The Teacher in a Strange Land is moving. Not from this felicitous home at Teacher magazine--but literally. Out of a nice house, into a small apartment--and eventually, into our new log home in northern Michigan, the manifestation of a life-long dream. Blueprint Mania, Testing Angst and Teachers' (Impassioned) Letters to Obama are bubbling around me, and I'm stuck in the basement, boxing up books --books! so many books!--preparing for the obligatory garage sale, and sneezing--dust! so much dust! Packing up also means clearing out. I've spent many grubby hours pulling earnest, typewritten-on-onionskin term papers out of filing cabinets and ...
Do you have to be a good teacher--in the "mastery of instruction" sense--to be a teacher leader?
It shouldn't take a team of hip Harvard-based researchers and a $6.3 million payout to know that when you bribe kids, they'll generally do what you want them to do. Until you stop paying them, anyway.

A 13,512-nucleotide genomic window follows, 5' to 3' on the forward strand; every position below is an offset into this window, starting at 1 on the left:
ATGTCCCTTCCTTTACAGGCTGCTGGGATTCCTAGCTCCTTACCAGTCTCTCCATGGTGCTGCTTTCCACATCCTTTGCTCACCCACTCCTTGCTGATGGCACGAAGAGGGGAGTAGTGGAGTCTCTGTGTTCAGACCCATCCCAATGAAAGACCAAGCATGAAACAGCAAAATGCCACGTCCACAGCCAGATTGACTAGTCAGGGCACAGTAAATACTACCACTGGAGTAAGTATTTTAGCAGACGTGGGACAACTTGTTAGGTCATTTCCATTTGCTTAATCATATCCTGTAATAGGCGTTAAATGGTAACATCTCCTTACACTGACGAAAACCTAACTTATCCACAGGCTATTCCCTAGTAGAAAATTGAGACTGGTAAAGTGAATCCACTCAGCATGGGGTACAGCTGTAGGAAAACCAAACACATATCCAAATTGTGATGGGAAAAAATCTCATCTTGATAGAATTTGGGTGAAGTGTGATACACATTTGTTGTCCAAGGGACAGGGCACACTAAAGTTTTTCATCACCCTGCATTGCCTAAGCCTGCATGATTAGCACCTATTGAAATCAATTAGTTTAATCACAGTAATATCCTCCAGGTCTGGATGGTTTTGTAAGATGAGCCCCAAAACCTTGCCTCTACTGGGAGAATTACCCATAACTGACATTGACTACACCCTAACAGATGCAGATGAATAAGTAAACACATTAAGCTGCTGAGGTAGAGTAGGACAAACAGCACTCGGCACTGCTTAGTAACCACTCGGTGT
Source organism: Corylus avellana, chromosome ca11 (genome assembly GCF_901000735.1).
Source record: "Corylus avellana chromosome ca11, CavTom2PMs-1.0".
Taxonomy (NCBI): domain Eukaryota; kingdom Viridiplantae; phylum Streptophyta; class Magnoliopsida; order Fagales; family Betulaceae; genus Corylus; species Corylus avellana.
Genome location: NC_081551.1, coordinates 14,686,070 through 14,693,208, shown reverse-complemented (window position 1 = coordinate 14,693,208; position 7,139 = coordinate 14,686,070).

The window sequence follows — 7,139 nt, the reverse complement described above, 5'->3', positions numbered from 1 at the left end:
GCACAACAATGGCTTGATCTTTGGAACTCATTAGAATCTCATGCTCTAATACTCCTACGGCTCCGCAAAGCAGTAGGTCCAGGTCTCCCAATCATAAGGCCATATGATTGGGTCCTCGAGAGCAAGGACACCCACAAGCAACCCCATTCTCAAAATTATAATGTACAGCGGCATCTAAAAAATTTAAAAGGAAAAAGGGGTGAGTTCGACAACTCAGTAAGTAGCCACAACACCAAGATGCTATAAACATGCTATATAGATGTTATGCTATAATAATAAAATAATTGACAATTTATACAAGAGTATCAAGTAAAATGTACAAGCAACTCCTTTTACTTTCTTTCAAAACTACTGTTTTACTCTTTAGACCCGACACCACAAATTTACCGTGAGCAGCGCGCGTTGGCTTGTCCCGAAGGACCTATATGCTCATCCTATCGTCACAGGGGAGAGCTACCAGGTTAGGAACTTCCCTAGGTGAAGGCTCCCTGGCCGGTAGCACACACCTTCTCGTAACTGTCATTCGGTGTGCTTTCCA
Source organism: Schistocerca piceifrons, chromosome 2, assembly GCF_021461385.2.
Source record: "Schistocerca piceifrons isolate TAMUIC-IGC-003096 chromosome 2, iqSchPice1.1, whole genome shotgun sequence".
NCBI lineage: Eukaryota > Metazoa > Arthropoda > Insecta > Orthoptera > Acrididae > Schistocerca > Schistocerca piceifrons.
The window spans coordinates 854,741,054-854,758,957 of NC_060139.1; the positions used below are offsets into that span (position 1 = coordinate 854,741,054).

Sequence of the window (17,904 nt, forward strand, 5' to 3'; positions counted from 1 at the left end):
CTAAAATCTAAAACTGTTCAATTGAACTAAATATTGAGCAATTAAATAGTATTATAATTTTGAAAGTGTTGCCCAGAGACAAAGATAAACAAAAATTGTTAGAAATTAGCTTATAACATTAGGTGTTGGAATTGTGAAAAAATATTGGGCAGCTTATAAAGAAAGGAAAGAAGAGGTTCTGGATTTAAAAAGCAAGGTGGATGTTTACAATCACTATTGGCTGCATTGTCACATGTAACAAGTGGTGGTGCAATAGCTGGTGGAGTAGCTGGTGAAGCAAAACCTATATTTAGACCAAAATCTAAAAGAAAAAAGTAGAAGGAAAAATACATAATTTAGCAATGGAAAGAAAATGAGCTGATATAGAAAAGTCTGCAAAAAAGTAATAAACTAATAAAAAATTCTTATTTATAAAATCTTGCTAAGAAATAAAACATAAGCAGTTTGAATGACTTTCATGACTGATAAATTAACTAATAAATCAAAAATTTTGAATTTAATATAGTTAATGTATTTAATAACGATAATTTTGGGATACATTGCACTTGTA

Wondering about the value of individual silent reading during the school day? Meet Claudia Swisher of Oklahoma...
Is setting aside time for all students in a school to read a good idea, or a colossal waste of time? Is there more inherent value in transmission of subject-matter information by text than in getting lost in a ripping good story?
What would it look like to actually use the expertise of National Board Certified Teachers and other demonstrably talented teachers to reach our national education goals?
Seriously--what do teachers have to do to prove their dedication and their worth?
Is there a disconnect between being "good at math"--and being able to teach it well? Once again, it's about good instruction and useful curriculum.
Curriculum and instruction aren't as whiz-bang exciting as market-based reforms, but they're the key reasons why kids learn--or don't learn.
The test of a first-rate intelligence is the ability to hold two opposed ideas in the mind at the same time and still retain the ability to function. Meet someone who can do that: Diane Ravitch.